I'm always interested to find out whether or not a large company could be a useful addition to my stock portfolio. As this is the first time ConAgra Foods (NYSE:CAG) has released its financial statements after it has divested its private-label business, I was keen to see how the cash flow statements and net income statements would hold up if one were to exclude the impact of these private labels. As the company has already filed its quarterly overview with the SEC, I dove right into it and wanted to see how the company is doing.
CAG data by YCharts
Will the "new" ConAgra please stand up?
It's pretty clear ConAgra Foods has undergone a real change in the past quarter, as it sold its private-label business for $2.6 billion. This also means investors need to be aware that some of the profits the company has been generating in the financial year to date have now been classified as profits from discontinued operations. That's totally fine with me (and the correct way to do this), but it also means the appropriate free cash flow and operating cash flow will probably be substantially lower going forward.
That being said, both the consumer foods and the commercial foods divisions performed okay-ish in the third quarter of financial year 2016, which ended in February of this year. The total revenue increased by 0.6% to US$2.92 billion, but as the selling, general and administrative (SG&A) expenses increased by setting 36%, the operating income fell by 16% to US$234 million. There is no need to panic just yet, as the majority of these increased expenses are directly correlated with the divestiture of the private-label business. This means that the financial results the next quarter and years should be much better than what we have seen in the past few quarters.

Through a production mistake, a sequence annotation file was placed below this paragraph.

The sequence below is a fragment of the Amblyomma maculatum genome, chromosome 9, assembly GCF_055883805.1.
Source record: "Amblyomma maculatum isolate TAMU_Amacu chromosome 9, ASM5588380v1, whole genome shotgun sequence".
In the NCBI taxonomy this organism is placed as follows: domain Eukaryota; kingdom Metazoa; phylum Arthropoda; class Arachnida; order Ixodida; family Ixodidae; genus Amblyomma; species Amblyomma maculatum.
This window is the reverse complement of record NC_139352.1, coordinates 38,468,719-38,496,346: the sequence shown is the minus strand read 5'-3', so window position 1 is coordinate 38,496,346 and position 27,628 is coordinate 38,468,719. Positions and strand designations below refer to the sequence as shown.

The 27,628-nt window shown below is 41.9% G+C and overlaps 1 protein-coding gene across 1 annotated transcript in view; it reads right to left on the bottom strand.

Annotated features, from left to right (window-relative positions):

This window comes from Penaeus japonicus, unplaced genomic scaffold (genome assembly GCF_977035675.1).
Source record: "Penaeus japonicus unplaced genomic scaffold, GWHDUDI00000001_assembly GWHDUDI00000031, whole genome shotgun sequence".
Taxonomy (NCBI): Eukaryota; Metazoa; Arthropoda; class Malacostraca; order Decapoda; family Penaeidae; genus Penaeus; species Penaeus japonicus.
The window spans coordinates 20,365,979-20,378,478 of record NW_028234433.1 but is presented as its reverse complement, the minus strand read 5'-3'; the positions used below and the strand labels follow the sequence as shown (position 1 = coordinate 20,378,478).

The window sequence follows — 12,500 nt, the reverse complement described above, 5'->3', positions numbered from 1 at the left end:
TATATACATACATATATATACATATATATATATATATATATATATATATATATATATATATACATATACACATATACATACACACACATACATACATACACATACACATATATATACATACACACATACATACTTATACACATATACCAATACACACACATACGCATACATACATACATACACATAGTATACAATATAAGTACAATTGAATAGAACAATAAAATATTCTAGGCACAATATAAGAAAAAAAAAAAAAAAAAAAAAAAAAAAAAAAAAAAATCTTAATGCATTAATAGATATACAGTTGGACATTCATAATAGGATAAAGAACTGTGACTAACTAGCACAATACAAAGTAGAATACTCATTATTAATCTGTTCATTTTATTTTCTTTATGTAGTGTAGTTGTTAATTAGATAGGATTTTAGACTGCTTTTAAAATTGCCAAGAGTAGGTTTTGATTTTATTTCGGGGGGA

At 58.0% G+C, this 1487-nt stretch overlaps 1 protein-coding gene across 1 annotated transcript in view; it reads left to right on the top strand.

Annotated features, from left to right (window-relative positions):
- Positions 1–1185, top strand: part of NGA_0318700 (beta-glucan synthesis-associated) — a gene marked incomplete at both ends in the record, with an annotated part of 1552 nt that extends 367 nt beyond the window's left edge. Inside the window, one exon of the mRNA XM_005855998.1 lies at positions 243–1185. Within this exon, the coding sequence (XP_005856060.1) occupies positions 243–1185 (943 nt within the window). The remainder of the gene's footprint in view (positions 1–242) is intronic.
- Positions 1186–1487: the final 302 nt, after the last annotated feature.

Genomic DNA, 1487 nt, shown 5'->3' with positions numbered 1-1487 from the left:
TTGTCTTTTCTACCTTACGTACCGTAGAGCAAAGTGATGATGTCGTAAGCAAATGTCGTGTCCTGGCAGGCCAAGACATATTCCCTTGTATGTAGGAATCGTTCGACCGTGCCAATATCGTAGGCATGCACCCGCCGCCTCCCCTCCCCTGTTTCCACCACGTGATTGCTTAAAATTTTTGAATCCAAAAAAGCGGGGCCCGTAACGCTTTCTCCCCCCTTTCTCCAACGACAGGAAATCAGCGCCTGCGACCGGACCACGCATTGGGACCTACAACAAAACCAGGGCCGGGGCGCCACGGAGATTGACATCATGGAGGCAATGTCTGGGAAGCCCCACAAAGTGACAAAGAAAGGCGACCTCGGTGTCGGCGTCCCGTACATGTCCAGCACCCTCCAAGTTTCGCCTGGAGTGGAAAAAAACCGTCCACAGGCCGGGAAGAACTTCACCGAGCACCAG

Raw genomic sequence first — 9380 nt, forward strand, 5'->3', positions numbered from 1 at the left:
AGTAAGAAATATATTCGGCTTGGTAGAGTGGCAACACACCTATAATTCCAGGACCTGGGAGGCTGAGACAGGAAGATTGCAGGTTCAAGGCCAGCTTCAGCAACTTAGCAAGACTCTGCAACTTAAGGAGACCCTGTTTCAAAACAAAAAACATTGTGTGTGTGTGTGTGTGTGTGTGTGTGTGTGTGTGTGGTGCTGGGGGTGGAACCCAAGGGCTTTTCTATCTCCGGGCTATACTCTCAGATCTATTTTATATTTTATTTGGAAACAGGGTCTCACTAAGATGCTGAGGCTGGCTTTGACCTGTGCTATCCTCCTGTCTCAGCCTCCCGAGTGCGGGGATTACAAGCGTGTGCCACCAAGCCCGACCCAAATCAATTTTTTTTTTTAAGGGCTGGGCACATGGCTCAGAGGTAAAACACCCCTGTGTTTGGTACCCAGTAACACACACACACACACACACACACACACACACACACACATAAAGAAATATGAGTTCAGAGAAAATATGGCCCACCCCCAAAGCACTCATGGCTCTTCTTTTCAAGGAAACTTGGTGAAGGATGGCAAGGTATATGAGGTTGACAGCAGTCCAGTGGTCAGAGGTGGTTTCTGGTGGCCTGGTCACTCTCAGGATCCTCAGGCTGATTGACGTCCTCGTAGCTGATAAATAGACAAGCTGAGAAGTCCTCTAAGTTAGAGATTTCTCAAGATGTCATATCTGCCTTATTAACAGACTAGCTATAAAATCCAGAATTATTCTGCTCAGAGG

Source: SEC Filings
Despite this, and despite the fact that the revenue in the first nine months of the financial year remained stable, the lower cost of goods sold had a huge compensating effect on the higher general and administrative expenses. This allowed the company to keep the reduction in its operating income limited to just 1.1%. The net income from continuing operations was approximately US$521 million, or $1.17 per share. That's all very nice, but I was hoping to see a better result in ConAgra's cash flow statements, as the company's market capitalization has increased (and I would like this increase to be backed by an improvement in the underlying cash flows as well).
Fortunately, ConAgra has provided the cash flow statements from the continuing operations separately from its consolidated cash flows statement. The company's operating cash flow from continuing operations was US$501 million, but this was impacted by changes in its working capital position, which absorbed approximately US$425 million in cash. That's a common phenomenon for ConAgra Foods, as the company usually sees a bump in its inventory levels before the final quarter of its financial year, wherein the situation always normalizes.
Source: SEC Filings